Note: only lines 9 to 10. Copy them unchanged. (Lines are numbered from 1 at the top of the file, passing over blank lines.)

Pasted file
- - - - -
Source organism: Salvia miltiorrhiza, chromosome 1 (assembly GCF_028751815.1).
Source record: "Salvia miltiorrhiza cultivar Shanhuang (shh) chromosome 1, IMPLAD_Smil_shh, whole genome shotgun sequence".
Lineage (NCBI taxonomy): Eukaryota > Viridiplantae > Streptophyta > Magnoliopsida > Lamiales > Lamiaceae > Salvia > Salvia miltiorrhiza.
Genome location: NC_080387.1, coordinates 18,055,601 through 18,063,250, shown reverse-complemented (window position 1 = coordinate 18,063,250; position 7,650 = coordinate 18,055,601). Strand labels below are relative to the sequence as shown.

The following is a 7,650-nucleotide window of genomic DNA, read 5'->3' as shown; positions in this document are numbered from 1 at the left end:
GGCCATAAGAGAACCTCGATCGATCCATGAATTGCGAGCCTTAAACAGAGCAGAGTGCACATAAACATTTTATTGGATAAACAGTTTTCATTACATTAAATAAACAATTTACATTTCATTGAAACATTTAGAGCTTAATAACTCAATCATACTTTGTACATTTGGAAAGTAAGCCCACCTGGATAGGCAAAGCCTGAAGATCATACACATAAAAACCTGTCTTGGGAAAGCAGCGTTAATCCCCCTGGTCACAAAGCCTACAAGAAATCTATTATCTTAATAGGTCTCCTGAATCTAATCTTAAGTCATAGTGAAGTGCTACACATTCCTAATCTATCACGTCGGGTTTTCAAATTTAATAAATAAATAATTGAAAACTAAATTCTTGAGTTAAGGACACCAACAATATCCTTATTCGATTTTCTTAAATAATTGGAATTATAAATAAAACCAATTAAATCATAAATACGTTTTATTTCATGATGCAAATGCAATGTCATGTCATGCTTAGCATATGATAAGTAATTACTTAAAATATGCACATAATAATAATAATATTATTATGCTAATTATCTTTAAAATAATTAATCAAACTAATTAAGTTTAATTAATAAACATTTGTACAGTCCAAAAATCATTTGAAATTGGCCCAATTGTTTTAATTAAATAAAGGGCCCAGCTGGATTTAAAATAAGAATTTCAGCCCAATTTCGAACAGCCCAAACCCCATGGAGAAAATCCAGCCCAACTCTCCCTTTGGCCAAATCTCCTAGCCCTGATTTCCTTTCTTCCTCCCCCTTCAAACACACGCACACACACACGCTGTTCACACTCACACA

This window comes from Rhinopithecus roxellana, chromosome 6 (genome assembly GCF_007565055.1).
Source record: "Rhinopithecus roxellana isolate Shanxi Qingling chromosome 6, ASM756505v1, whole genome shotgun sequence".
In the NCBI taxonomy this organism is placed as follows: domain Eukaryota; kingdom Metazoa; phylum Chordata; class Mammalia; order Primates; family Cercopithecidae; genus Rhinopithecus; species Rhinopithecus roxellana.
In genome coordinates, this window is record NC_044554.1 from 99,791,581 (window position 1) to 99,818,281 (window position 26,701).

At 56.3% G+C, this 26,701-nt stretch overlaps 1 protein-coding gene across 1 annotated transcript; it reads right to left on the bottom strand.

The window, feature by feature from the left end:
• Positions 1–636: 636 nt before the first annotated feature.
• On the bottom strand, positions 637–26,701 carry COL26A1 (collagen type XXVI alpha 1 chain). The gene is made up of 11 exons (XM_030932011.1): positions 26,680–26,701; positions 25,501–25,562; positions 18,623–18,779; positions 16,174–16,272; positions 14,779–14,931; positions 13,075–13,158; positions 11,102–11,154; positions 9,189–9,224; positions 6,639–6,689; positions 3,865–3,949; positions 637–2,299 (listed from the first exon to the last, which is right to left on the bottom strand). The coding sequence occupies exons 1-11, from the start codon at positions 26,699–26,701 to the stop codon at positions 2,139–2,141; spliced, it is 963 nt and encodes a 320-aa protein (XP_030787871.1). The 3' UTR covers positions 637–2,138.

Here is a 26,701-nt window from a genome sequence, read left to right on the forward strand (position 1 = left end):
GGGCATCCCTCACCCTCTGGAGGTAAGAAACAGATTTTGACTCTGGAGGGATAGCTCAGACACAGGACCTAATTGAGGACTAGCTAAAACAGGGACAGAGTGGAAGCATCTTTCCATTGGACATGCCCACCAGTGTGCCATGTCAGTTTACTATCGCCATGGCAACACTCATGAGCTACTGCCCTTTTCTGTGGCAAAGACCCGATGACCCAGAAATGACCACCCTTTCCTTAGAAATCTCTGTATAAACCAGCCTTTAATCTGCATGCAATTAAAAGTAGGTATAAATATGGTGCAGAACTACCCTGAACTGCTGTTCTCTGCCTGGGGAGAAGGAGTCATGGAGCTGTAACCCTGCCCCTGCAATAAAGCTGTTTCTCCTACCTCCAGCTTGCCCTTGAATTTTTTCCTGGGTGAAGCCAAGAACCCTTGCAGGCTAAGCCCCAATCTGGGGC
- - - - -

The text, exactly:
In the NCBI taxonomy this organism is placed as follows: domain Eukaryota; kingdom Metazoa; phylum Chordata; class Mammalia; order Primates; family Cercopithecidae; genus Rhinopithecus; species Rhinopithecus roxellana.
In genome coordinates, this window is record NC_044554.1 from 99,791,581 (window position 1) to 99,818,281 (window position 26,701).